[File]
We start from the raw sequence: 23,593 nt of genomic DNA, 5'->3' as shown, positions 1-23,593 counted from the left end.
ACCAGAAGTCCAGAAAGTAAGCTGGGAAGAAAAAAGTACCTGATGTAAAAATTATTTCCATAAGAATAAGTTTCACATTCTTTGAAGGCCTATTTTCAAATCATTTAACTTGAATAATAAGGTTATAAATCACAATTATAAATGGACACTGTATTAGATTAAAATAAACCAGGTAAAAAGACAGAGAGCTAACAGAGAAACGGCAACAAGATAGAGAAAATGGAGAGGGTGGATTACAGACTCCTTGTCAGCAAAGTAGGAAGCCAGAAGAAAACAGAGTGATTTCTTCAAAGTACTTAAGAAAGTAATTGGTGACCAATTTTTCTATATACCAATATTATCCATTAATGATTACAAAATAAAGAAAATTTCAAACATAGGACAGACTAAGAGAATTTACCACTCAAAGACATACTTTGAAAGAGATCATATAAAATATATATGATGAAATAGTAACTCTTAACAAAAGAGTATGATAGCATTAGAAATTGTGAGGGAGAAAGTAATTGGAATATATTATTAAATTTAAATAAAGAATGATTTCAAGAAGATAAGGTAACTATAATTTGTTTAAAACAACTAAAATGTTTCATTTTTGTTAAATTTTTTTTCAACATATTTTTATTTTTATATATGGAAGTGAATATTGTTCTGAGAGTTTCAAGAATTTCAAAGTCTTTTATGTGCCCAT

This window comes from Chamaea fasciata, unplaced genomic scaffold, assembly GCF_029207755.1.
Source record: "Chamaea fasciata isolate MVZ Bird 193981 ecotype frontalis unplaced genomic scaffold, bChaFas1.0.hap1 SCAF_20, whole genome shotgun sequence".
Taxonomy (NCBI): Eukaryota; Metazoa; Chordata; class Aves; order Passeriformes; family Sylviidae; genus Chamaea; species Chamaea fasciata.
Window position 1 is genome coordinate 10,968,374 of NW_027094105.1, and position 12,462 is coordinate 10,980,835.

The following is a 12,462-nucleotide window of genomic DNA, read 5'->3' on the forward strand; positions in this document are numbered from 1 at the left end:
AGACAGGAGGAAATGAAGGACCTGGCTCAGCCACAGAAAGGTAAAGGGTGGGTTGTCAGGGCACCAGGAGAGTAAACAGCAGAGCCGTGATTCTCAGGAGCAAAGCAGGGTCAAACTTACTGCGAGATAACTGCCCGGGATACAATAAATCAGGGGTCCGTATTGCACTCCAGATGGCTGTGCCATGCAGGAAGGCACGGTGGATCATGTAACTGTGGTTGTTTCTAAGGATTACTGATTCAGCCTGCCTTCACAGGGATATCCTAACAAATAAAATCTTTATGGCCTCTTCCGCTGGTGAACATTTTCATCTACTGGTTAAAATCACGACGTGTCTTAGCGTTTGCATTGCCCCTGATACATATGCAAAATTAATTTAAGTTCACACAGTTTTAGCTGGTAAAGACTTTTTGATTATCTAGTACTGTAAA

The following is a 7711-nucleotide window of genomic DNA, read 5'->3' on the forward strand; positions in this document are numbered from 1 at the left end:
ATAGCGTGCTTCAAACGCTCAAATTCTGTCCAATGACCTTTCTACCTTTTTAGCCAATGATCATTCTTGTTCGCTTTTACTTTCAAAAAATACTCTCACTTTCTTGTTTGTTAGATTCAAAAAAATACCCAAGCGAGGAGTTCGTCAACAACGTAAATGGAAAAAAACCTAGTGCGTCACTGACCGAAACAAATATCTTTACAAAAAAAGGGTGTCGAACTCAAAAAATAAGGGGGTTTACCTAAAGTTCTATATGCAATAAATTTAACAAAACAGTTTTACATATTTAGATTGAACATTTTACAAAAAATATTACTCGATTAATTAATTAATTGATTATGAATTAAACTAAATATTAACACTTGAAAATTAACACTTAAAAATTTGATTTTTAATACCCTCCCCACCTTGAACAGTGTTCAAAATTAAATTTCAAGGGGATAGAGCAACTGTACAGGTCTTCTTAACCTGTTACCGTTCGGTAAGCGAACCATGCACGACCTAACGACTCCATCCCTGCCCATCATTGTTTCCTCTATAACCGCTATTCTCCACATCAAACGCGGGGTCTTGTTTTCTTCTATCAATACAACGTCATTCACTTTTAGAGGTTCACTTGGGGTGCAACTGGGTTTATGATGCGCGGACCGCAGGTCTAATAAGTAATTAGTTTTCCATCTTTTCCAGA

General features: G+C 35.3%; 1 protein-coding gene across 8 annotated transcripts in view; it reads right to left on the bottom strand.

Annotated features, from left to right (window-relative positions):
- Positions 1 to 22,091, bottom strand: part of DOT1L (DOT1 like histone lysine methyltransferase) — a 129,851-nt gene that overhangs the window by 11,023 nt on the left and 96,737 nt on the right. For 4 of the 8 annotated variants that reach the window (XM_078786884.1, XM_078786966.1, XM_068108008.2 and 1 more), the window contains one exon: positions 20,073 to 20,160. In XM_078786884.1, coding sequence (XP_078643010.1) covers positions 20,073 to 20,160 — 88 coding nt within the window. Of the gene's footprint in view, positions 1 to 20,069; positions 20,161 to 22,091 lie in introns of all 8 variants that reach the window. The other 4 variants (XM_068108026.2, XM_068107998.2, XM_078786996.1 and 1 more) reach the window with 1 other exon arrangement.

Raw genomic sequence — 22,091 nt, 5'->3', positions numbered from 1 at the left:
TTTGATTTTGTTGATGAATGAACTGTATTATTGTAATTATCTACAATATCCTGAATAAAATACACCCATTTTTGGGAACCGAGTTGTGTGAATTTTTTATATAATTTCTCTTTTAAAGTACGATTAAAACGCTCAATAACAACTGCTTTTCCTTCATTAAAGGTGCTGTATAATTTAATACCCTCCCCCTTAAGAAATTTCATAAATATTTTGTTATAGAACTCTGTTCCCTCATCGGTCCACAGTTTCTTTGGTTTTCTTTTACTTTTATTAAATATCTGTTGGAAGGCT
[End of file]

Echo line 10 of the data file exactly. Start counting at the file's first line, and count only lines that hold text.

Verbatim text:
ATAGCGTGCTTCAAACGCTCAAATTCTGTCCAATGACCTTTCTACCTTTTTAGCCAATGATCATTCTTGTTCGCTTTTACTTTCAAAAAATACTCTCACTTTCTTGTTTGTTAGATTCAAAAAAATACCCAAGCGAGGAGTTCGTCAACAACGTAAATGGAAAAAAACCTAGTGCGTCACTGACCGAAACAAATATCTTTACAAAAAAAGGGTGTCGAACTCAAAAAATAAGGGGGTTTACCTAAAGTTCTATATGCAATAAATTTAACAAAACAGTTTTACATATTTAGATTGAACATTTTACAAAAAATATTACTCGATTAATTAATTAATTGATTATGAATTAAACTAAATATTAACACTTGAAAATTAACACTTAAAAATTTGATTTTTAATACCCTCCCCACCTTGAACAGTGTTCAAAATTAAATTTCAAGGGGATAGAGCAACTGTACAGGTCTTCTTAACCTGTTACCGTTCGGTAAGCGAACCATGCACGACCTAACGACTCCATCCCTGCCCATCATTGTTTCCTCTATAACCGCTATTCTCCACATCAAACGCGGGGTCTTGTTTTCTTCTATCAATACAACGTCATTCACTTTTAGAGGTTCACTTGGGGTGCAACTGGGTTTATGATGCGCGGACCGCAGGTCTAATAAGTAATTAGTTTTCCATCTTTTCCAGA